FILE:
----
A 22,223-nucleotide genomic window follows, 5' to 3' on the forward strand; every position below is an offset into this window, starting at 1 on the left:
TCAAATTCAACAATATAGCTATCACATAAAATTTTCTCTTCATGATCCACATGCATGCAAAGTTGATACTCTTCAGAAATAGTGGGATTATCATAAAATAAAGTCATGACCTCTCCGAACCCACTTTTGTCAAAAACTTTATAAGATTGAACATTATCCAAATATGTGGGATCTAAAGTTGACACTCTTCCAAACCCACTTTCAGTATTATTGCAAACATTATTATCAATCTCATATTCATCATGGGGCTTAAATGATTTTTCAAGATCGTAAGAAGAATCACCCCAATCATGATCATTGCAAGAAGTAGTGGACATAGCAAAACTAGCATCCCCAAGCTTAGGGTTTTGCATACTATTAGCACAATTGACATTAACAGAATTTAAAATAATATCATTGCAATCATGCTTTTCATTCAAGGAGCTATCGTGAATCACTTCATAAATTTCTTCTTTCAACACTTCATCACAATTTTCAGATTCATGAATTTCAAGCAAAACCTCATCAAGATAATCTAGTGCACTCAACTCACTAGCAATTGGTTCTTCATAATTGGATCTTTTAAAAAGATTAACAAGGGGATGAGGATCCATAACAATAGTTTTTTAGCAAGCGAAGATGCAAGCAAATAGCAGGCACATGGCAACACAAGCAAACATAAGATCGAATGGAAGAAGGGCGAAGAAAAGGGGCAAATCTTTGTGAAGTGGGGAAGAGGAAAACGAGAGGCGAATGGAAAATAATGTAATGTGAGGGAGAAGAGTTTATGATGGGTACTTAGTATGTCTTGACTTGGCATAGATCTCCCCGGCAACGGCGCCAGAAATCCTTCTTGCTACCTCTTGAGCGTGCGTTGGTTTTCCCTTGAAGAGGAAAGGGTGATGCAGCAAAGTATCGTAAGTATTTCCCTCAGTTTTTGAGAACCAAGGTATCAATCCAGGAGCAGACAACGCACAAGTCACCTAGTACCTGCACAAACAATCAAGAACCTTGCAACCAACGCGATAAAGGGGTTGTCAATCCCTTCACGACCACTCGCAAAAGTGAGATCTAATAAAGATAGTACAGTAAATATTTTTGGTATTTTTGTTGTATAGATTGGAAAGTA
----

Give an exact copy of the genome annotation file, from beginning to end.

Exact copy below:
A 22,223-nucleotide genomic window follows, 5' to 3' on the forward strand; every position below is an offset into this window, starting at 1 on the left:
TCAAATTCAACAATATAGCTATCACATAAAATTTTCTCTTCATGATCCACATGCATGCAAAGTTGATACTCTTCAGAAATAGTGGGATTATCATAAAATAAAGTCATGACCTCTCCGAACCCACTTTTGTCAAAAACTTTATAAGATTGAACATTATCCAAATATGTGGGATCTAAAGTTGACACTCTTCCAAACCCACTTTCAGTATTATTGCAAACATTATTATCAATCTCATATTCATCATGGGGCTTAAATGATTTTTCAAGATCGTAAGAAGAATCACCCCAATCATGATCATTGCAAGAAGTAGTGGACATAGCAAAACTAGCATCCCCAAGCTTAGGGTTTTGCATACTATTAGCACAATTGACATTAACAGAATTTAAAATAATATCATTGCAATCATGCTTTTCATTCAAGGAGCTATCGTGAATCACTTCATAAATTTCTTCTTTCAACACTTCATCACAATTTTCAGATTCATGAATTTCAAGCAAAACCTCATCAAGATAATCTAGTGCACTCAACTCACTAGCAATTGGTTCTTCATAATTGGATCTTTTAAAAAGATTAACAAGGGGATGAGGATCCATAACAATAGTTTTTTAGCAAGCGAAGATGCAAGCAAATAGCAGGCACATGGCAACACAAGCAAACATAAGATCGAATGGAAGAAGGGCGAAGAAAAGGGGCAAATCTTTGTGAAGTGGGGAAGAGGAAAACGAGAGGCGAATGGAAAATAATGTAATGTGAGGGAGAAGAGTTTATGATGGGTACTTAGTATGTCTTGACTTGGCATAGATCTCCCCGGCAACGGCGCCAGAAATCCTTCTTGCTACCTCTTGAGCGTGCGTTGGTTTTCCCTTGAAGAGGAAAGGGTGATGCAGCAAAGTATCGTAAGTATTTCCCTCAGTTTTTGAGAACCAAGGTATCAATCCAGGAGCAGACAACGCACAAGTCACCTAGTACCTGCACAAACAATCAAGAACCTTGCAACCAACGCGATAAAGGGGTTGTCAATCCCTTCACGACCACTCGCAAAAGTGAGATCTAATAAAGATAGTACAGTAAATATTTTTGGTATTTTTGTTGTATAGATTGGAAAGTA